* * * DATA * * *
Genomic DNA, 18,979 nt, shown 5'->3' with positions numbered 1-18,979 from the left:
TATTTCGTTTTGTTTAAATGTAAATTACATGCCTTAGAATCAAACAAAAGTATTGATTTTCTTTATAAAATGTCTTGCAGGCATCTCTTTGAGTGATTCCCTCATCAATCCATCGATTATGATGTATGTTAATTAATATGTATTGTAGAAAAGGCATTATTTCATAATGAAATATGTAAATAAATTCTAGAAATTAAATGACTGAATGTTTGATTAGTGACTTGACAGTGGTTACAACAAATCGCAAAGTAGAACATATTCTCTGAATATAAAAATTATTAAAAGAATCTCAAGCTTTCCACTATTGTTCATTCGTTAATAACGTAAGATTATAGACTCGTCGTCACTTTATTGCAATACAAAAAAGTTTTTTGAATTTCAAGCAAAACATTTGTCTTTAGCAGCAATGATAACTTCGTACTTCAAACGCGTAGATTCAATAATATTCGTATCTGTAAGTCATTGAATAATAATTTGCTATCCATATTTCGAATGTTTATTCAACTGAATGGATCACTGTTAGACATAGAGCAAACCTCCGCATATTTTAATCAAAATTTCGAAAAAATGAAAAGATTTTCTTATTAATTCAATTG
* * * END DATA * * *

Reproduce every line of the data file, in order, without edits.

Genomic DNA, 18,979 nt, shown 5'->3' with positions numbered 1-18,979 from the left:
TATTTCGTTTTGTTTAAATGTAAATTACATGCCTTAGAATCAAACAAAAGTATTGATTTTCTTTATAAAATGTCTTGCAGGCATCTCTTTGAGTGATTCCCTCATCAATCCATCGATTATGATGTATGTTAATTAATATGTATTGTAGAAAAGGCATTATTTCATAATGAAATATGTAAATAAATTCTAGAAATTAAATGACTGAATGTTTGATTAGTGACTTGACAGTGGTTACAACAAATCGCAAAGTAGAACATATTCTCTGAATATAAAAATTATTAAAAGAATCTCAAGCTTTCCACTATTGTTCATTCGTTAATAACGTAAGATTATAGACTCGTCGTCACTTTATTGCAATACAAAAAAGTTTTTTGAATTTCAAGCAAAACATTTGTCTTTAGCAGCAATGATAACTTCGTACTTCAAACGCGTAGATTCAATAATATTCGTATCTGTAAGTCATTGAATAATAATTTGCTATCCATATTTCGAATGTTTATTCAACTGAATGGATCACTGTTAGACATAGAGCAAACCTCCGCATATTTTAATCAAAATTTCGAAAAAATGAAAAGATTTTCTTATTAATTCAATTG